Again it is the Le Figaro which is at the initiative of the mediatisation of the proposed destruction of ; the Calais slum, unveiling the government’s plans for “relocating” people.

So, the Prefects must open 12 000 places almost all over France by the end of the year, in a concentrated manner (between 100 and 300 place structures), called “Welcome Centers and Guidance centres ” (CAO – see here, here, here and here). We note in passing that the state has finally aligned itself with the association’s figures and is anticipating an increase in the number of people present in Calais by the time of the eviction.

At one end of the chain, we know, that almost a year after the coming into operation of the scheme that the CAO only work if there is some involvement of local people to compensate for the state’s shortcomings both in terms of the quality of the reception and accompaniment. Overall, the scheme has a 45% failure rate, that is to say people who leave the centres because what they are proposing isn’t what they are looking for.

At the other end of the chain, there will be no voluntary departures of people agreeing to move away from Calais to reflect on their migratory projects, but rather as a consequence of mass arrests amid the destruction of the camp. This suggests that the rate of departures, as was the case in previous evictions in the first hours and the first days will be even greater.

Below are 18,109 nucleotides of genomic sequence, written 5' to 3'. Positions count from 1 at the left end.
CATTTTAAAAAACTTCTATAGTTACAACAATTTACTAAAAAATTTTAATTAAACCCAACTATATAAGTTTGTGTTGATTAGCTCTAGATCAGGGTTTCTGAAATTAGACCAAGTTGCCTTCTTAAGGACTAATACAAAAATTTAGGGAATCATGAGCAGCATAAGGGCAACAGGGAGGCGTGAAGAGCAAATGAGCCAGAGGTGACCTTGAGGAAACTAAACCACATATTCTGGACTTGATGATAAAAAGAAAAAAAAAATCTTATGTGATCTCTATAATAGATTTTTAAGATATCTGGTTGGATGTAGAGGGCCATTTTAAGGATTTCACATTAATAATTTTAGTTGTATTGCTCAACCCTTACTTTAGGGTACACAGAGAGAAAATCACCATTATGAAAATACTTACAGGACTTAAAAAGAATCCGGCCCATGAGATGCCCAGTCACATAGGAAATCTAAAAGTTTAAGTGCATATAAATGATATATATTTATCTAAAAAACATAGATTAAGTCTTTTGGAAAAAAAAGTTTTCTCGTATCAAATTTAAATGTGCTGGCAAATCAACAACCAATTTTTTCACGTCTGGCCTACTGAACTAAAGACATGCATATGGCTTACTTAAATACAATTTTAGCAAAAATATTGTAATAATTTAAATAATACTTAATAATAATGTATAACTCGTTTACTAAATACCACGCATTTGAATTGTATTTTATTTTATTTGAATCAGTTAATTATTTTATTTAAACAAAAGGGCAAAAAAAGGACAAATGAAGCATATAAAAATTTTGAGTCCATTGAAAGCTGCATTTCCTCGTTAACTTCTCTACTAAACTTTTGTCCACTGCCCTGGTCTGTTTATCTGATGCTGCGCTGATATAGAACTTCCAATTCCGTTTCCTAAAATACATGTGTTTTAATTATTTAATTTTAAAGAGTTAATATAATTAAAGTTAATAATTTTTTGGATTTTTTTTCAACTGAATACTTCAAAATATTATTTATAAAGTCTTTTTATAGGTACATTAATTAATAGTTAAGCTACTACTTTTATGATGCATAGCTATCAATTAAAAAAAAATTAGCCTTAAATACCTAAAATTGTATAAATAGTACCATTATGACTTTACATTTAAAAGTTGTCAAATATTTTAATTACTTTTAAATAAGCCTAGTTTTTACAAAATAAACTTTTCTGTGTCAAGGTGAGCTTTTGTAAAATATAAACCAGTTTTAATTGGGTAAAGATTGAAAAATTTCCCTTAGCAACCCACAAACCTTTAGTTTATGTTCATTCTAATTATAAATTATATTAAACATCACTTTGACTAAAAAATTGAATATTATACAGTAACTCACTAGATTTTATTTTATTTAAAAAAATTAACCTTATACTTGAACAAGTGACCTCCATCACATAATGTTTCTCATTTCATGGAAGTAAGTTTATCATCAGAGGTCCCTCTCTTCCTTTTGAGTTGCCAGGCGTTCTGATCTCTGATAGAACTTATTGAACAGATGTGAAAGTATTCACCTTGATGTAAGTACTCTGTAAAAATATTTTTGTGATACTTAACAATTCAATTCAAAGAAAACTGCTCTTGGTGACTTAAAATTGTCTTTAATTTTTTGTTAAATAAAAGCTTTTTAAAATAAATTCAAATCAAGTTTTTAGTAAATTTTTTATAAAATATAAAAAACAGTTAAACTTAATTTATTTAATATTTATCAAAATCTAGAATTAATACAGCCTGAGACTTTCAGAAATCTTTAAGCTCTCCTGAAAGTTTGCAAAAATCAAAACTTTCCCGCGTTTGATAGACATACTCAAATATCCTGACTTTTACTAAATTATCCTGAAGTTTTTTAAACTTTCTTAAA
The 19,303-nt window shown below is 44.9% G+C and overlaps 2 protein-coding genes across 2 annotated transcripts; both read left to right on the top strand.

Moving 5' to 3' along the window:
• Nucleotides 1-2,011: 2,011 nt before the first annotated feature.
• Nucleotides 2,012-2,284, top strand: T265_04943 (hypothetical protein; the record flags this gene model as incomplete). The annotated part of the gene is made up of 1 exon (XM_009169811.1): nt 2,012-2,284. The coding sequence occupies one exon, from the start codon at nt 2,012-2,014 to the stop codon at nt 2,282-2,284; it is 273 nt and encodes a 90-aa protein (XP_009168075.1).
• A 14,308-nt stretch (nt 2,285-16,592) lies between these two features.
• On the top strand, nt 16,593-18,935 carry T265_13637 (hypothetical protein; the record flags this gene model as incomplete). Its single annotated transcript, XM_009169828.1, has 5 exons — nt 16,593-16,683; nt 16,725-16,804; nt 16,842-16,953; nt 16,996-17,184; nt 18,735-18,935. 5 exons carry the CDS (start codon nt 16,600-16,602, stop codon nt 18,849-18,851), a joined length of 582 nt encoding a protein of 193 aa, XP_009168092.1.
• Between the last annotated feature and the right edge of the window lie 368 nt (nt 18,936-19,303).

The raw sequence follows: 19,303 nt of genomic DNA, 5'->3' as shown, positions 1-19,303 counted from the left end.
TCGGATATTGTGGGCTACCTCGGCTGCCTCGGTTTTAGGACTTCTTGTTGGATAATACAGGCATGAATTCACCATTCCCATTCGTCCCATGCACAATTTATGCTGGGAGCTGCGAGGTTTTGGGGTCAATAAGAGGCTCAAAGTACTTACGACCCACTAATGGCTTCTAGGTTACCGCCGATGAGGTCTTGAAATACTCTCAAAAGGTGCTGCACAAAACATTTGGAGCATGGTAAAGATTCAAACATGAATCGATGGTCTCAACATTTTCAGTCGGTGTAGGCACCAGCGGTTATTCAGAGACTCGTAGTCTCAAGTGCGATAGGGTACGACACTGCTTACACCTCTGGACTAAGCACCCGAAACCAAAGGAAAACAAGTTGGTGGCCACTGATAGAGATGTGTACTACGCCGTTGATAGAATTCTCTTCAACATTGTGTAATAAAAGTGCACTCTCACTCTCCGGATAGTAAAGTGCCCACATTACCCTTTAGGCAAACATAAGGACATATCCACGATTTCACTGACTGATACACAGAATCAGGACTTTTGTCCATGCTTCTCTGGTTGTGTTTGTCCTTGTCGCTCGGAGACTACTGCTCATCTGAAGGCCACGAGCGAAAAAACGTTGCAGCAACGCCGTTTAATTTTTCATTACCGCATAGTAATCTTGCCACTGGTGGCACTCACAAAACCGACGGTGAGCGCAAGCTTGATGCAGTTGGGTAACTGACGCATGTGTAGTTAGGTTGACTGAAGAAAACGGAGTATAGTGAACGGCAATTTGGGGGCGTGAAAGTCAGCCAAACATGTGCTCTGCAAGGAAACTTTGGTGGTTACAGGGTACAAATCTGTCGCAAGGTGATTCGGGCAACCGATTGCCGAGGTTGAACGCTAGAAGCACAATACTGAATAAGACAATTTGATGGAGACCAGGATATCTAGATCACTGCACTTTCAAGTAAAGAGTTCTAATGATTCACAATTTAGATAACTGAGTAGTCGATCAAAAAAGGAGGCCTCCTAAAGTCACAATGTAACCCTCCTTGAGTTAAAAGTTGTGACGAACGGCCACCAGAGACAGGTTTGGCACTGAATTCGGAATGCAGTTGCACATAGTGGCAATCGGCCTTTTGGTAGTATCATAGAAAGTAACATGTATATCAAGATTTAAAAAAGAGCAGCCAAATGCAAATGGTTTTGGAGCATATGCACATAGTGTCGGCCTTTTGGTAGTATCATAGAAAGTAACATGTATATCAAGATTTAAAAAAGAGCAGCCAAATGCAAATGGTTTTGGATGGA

So beyond this trick of the eye “relocation”, the question remains, what will happen in Calais once the slum has been destroyed and many of those evicted come back, and to the new people will continue to arrive ?

What will this eviction achieve any more than those conducted under the direction of Eric Besson then immigration minister in September and October 2009 ?

Except to show that the authorities have the technical capacity to conduct evictions and the destruction of homes and forced displacement on the scale of several thousand people, which is not necessarily the most glorious in the history of glorious headlines.

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